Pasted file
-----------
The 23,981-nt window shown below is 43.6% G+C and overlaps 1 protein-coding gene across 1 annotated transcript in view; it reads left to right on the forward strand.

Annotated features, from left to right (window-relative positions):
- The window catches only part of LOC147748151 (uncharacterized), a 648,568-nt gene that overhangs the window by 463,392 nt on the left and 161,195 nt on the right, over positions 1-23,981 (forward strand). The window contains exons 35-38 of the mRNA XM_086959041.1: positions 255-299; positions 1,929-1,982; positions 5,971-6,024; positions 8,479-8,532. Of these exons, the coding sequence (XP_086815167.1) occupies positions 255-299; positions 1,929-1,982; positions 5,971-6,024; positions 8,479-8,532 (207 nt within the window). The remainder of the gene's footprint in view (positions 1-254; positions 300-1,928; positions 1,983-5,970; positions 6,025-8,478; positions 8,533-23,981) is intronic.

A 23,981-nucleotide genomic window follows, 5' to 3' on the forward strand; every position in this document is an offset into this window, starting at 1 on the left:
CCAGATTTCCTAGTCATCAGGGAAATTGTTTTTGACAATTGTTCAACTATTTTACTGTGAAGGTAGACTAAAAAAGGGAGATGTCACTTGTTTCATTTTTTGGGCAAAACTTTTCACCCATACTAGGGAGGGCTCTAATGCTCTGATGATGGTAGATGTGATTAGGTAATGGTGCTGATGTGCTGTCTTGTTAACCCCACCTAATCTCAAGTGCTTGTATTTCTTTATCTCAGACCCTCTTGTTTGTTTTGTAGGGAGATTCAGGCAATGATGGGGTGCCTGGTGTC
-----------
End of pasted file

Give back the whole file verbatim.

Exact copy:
The 23,981-nt window shown below is 43.6% G+C and overlaps 1 protein-coding gene across 1 annotated transcript in view; it reads left to right on the forward strand.

Annotated features, from left to right (window-relative positions):
- The window catches only part of LOC147748151 (uncharacterized), a 648,568-nt gene that overhangs the window by 463,392 nt on the left and 161,195 nt on the right, over positions 1-23,981 (forward strand). The window contains exons 35-38 of the mRNA XM_086959041.1: positions 255-299; positions 1,929-1,982; positions 5,971-6,024; positions 8,479-8,532. Of these exons, the coding sequence (XP_086815167.1) occupies positions 255-299; positions 1,929-1,982; positions 5,971-6,024; positions 8,479-8,532 (207 nt within the window). The remainder of the gene's footprint in view (positions 1-254; positions 300-1,928; positions 1,983-5,970; positions 6,025-8,478; positions 8,533-23,981) is intronic.

A 23,981-nucleotide genomic window follows, 5' to 3' on the forward strand; every position in this document is an offset into this window, starting at 1 on the left:
CCAGATTTCCTAGTCATCAGGGAAATTGTTTTTGACAATTGTTCAACTATTTTACTGTGAAGGTAGACTAAAAAAGGGAGATGTCACTTGTTTCATTTTTTGGGCAAAACTTTTCACCCATACTAGGGAGGGCTCTAATGCTCTGATGATGGTAGATGTGATTAGGTAATGGTGCTGATGTGCTGTCTTGTTAACCCCACCTAATCTCAAGTGCTTGTATTTCTTTATCTCAGACCCTCTTGTTTGTTTTGTAGGGAGATTCAGGCAATGATGGGGTGCCTGGTGTC